Verification tool are used to check some important property of
critical applications. However, when a tool answers that the property
holds, the criticality has only been shifted from the the application
to the verification tool. We considered the general case of a fixpoint
computation for a transition system R. The fixpoint Phi
is computed by a tool that possibly contains bugs. Then, our goal is
to ensure the correctness of the result, independantly of the
correctness of the tool. Thus, we prove that Phi is a fixpoint of R:
forall s,s':States, Phi(s) /\ R(s,s') ==> Phi(s')
In order to guaranty that this property holds, it is far from being
possible to prove the correctness of the implementation of the
fixpoint computation. However, for a given fixpoint Phi and
transition system R, it is amenable to generate a correctness
proof for a proofchecker like COQ or PVS. Then, the correctness of
the answer no more depends on the verification tool but on the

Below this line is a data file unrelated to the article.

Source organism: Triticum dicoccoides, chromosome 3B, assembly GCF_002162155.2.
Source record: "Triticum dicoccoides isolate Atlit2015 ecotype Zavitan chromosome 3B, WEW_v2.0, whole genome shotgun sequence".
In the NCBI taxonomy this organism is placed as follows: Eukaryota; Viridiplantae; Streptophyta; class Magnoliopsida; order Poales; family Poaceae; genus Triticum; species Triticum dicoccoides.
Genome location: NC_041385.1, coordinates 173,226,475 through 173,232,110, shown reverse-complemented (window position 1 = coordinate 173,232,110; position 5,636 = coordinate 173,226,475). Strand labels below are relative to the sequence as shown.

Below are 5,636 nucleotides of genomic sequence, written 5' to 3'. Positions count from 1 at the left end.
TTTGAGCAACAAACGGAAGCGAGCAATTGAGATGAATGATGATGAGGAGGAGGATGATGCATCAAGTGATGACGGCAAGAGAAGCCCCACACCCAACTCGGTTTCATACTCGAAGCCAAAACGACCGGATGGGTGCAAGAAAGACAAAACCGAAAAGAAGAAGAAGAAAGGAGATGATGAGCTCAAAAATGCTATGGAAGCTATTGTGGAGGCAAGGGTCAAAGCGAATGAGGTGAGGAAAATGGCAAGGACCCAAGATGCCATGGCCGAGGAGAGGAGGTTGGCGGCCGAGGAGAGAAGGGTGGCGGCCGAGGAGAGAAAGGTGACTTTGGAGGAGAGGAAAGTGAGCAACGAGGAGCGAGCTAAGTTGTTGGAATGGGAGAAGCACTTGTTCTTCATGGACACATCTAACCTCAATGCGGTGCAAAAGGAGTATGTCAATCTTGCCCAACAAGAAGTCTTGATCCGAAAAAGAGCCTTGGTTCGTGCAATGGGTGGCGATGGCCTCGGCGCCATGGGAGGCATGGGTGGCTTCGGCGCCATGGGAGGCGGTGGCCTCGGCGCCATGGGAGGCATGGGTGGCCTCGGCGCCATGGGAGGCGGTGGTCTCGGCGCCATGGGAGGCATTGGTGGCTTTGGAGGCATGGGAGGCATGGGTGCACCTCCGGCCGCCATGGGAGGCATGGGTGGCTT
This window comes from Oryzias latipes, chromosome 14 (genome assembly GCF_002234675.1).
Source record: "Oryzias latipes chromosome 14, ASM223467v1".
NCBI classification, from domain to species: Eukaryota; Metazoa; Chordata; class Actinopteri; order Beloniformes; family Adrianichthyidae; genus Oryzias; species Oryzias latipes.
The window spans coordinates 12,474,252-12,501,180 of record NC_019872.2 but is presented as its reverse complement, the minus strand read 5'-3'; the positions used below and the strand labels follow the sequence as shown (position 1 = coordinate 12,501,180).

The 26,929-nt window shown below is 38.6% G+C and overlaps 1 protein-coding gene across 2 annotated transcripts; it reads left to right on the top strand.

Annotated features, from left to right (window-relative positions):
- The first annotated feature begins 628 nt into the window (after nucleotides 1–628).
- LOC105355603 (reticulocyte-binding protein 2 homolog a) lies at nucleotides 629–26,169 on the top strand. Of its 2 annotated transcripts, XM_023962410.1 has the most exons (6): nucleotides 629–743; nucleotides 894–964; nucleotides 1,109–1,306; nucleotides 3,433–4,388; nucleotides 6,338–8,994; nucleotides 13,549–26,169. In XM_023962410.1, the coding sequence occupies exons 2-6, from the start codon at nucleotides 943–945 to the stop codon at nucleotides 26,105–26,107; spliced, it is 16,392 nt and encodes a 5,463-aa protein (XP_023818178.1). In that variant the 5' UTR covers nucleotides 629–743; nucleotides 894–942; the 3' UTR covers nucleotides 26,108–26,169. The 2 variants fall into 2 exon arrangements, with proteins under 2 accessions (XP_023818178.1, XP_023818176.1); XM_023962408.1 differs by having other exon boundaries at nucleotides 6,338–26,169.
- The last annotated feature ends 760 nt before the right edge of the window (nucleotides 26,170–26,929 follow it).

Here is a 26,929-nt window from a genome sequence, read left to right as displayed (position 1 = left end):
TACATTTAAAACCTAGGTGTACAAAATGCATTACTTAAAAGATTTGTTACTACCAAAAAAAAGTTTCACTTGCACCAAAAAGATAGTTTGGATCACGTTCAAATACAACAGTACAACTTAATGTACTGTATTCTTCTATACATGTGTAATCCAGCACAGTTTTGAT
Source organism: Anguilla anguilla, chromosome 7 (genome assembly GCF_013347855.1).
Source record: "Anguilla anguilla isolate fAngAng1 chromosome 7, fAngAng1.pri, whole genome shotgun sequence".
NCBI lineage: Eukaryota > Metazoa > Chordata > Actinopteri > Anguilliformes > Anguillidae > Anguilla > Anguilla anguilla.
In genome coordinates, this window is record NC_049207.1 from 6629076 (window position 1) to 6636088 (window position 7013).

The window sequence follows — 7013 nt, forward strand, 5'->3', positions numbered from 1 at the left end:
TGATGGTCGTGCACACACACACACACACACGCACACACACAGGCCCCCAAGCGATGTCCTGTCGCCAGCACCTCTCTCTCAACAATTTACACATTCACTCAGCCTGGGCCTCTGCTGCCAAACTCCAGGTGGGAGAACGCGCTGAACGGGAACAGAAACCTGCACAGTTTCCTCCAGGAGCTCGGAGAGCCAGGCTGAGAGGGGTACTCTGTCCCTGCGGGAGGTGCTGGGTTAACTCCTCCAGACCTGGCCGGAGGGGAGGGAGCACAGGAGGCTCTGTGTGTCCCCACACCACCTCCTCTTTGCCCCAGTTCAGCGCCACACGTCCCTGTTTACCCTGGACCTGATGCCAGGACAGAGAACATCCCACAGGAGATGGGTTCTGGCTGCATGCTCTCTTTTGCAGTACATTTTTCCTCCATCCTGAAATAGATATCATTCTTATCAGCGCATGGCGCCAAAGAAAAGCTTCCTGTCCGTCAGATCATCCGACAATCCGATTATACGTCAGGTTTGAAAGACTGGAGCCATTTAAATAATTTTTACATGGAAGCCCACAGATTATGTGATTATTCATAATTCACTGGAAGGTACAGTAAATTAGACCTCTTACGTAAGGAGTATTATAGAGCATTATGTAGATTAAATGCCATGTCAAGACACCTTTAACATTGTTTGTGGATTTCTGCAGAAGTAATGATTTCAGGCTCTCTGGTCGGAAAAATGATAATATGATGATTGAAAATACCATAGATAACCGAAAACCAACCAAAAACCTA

proofchecker.
Assuming that the proof trees use inference rules of a mathematical
inference system that has been proved correct, the confidence only
depends on the implementation of the proofchecker. Its task  the
utlimate verification  consists in cehcking that the applications of
the rules respects the syntactical constraints of wellformedness of
the tree.
Most of the automatic verification tool compute a fixpoint, based on
which it concludes that the property is satisfied or not.
By instrumenting the verification tool, it is possible to
automatically provide a proof that the stable point reached is
actually a fixpoint.
We run one more time the fixpoint computation starting with the
current fixpoint and we generate the proof that the states reached by
R already appear in the fixpoint.
This approach has been successfully used in the case of HERMES, a
verification tool for secrecy properties in cryptographic protocols